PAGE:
New Study Shows Fast Food ‘Not to Blame’ For Obesity
So often the sheer number of fast food restaurants, the calorie-laden options available there, and the incredibly cheap prices they can be found at are a central source of blame for America’s obesity. A recent study from Michael Anderson and David Matsa, from the University of California and Northwestern University, reveals that “the causal link between the consumption of restaurant foods and obesity is minimal at best.” [TELEGRAPH]
The study, which leads to an argument against a tax on high-calorie food, analyzes data compiled by the US Department of Agriculture on calorie intake across the country. The issue seems to lie in the general consumer’s tendency to overeat. Results found that people living closer to restaurants were not prone to be more obese than those living further away. While many restaurant food options may hold calories in greater proportion than food you’d find in your own cupboards at home, the likelihood of overeating and general poor eating habits would be prevalent at home, just as much as they would be when eating out.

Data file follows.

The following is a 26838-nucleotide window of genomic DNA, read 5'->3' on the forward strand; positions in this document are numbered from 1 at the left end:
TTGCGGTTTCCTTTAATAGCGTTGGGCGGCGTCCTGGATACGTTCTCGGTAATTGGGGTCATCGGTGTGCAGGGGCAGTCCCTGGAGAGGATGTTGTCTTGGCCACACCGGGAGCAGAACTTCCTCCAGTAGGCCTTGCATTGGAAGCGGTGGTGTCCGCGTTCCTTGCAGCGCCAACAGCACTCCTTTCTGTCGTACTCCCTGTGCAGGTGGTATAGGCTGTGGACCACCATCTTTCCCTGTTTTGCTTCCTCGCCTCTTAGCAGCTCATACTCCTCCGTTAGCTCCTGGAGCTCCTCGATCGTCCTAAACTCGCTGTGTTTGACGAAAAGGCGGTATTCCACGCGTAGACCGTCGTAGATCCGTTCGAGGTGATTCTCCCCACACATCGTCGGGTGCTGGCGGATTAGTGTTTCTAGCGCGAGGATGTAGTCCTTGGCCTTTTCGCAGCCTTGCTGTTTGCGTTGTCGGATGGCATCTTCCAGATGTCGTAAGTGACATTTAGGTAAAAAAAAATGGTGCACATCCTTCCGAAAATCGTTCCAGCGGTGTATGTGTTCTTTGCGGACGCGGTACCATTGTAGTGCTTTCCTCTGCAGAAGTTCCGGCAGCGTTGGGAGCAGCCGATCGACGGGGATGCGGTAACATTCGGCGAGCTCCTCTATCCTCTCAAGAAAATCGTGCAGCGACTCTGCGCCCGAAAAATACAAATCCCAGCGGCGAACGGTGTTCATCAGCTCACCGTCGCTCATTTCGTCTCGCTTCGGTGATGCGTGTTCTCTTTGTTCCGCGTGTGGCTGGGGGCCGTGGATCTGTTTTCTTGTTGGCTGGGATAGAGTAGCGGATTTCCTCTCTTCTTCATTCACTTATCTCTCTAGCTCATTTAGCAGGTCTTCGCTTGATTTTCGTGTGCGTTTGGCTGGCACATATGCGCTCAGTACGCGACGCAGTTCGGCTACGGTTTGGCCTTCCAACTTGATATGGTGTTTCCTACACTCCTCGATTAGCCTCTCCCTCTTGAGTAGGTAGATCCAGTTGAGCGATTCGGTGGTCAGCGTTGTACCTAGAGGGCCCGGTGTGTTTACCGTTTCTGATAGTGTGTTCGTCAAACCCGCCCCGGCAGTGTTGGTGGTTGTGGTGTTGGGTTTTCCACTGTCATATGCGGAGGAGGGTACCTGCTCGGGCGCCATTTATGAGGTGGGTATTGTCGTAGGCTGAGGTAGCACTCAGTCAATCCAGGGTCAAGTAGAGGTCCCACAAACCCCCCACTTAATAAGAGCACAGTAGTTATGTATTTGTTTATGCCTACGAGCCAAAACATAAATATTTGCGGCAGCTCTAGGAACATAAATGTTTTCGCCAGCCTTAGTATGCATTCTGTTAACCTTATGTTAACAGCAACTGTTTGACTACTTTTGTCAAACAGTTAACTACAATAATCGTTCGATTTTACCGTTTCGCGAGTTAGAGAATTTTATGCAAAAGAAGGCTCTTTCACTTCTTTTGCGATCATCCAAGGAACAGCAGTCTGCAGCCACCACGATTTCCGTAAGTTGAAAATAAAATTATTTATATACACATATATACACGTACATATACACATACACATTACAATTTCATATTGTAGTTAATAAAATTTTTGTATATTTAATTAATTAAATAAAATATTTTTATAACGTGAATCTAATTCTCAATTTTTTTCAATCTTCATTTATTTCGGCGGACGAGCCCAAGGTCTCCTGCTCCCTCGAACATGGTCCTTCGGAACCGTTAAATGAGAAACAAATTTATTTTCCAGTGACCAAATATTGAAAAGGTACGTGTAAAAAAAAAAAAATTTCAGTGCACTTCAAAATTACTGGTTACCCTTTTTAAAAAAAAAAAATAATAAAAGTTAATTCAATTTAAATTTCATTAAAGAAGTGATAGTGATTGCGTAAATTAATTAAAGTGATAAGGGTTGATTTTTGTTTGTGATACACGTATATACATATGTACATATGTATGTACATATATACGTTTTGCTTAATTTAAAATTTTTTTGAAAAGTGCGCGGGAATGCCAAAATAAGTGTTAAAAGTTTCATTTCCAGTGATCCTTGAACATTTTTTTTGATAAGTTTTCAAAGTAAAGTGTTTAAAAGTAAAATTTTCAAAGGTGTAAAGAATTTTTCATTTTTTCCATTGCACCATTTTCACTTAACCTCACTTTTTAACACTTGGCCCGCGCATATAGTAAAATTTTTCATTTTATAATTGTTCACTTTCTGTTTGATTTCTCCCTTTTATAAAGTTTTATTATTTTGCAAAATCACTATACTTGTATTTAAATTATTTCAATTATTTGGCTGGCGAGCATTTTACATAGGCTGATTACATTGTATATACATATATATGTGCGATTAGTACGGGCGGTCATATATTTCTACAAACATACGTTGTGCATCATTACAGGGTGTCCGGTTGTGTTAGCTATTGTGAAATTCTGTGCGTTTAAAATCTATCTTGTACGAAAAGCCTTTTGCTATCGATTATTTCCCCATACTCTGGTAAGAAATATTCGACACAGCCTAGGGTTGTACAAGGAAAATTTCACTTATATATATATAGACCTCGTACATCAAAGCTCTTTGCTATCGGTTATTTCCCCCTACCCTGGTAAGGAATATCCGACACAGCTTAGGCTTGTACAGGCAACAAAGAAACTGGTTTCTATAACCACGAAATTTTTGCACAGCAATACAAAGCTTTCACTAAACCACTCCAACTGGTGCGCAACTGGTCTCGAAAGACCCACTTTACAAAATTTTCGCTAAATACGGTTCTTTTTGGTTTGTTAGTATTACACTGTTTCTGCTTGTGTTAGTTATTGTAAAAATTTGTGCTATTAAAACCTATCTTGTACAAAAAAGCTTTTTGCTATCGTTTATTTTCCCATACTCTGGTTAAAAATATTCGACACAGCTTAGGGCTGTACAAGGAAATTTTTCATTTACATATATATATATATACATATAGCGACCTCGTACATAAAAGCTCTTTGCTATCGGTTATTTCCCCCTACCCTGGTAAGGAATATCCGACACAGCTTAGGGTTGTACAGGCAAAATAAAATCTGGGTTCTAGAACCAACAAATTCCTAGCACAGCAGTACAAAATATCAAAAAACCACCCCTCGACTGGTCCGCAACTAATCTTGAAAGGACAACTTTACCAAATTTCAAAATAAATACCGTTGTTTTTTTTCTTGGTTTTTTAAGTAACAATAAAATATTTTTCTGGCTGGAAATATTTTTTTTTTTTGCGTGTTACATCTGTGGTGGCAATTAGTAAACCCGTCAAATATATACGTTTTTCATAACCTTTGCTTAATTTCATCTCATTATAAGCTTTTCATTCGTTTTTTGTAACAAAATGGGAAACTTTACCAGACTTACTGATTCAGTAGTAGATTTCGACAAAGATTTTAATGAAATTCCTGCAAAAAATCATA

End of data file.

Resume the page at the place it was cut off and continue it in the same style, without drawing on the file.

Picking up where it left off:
According to Telegraph reporter Jon Swaine on the matter, the study indicated that obese people who ate at restaurants “also eat more when they eat at home.” Seems rather trivial and obvious, but it’s interesting to see a report that solidifies such eating habits.
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